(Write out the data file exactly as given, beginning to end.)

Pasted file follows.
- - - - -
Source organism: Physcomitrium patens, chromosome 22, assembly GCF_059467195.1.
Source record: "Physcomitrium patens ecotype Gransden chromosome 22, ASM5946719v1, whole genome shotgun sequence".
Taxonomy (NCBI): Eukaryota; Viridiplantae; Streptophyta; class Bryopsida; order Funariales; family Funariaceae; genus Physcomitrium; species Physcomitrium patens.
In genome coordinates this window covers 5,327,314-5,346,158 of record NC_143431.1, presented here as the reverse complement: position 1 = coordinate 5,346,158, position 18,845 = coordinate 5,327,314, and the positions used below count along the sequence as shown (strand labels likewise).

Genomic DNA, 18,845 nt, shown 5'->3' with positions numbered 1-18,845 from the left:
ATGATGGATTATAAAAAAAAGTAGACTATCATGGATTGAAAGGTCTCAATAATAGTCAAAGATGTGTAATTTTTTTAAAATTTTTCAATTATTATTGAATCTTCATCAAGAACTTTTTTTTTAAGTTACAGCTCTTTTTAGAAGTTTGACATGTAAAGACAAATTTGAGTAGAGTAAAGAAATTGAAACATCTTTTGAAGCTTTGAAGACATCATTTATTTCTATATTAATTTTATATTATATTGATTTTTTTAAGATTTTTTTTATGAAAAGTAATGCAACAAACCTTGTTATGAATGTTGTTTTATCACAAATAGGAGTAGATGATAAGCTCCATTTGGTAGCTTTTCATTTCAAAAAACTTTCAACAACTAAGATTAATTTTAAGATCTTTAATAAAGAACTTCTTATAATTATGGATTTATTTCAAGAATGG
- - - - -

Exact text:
Source organism: Physcomitrium patens, chromosome 22, assembly GCF_059467195.1.
Source record: "Physcomitrium patens ecotype Gransden chromosome 22, ASM5946719v1, whole genome shotgun sequence".
Taxonomy (NCBI): Eukaryota; Viridiplantae; Streptophyta; class Bryopsida; order Funariales; family Funariaceae; genus Physcomitrium; species Physcomitrium patens.
In genome coordinates this window covers 5,327,314-5,346,158 of record NC_143431.1, presented here as the reverse complement: position 1 = coordinate 5,346,158, position 18,845 = coordinate 5,327,314, and the positions used below count along the sequence as shown (strand labels likewise).

Genomic DNA, 18,845 nt, shown 5'->3' with positions numbered 1-18,845 from the left:
ATGATGGATTATAAAAAAAAGTAGACTATCATGGATTGAAAGGTCTCAATAATAGTCAAAGATGTGTAATTTTTTTAAAATTTTTCAATTATTATTGAATCTTCATCAAGAACTTTTTTTTTAAGTTACAGCTCTTTTTAGAAGTTTGACATGTAAAGACAAATTTGAGTAGAGTAAAGAAATTGAAACATCTTTTGAAGCTTTGAAGACATCATTTATTTCTATATTAATTTTATATTATATTGATTTTTTTAAGATTTTTTTTATGAAAAGTAATGCAACAAACCTTGTTATGAATGTTGTTTTATCACAAATAGGAGTAGATGATAAGCTCCATTTGGTAGCTTTTCATTTCAAAAAACTTTCAACAACTAAGATTAATTTTAAGATCTTTAATAAAGAACTTCTTATAATTATGGATTTATTTCAAGAATGG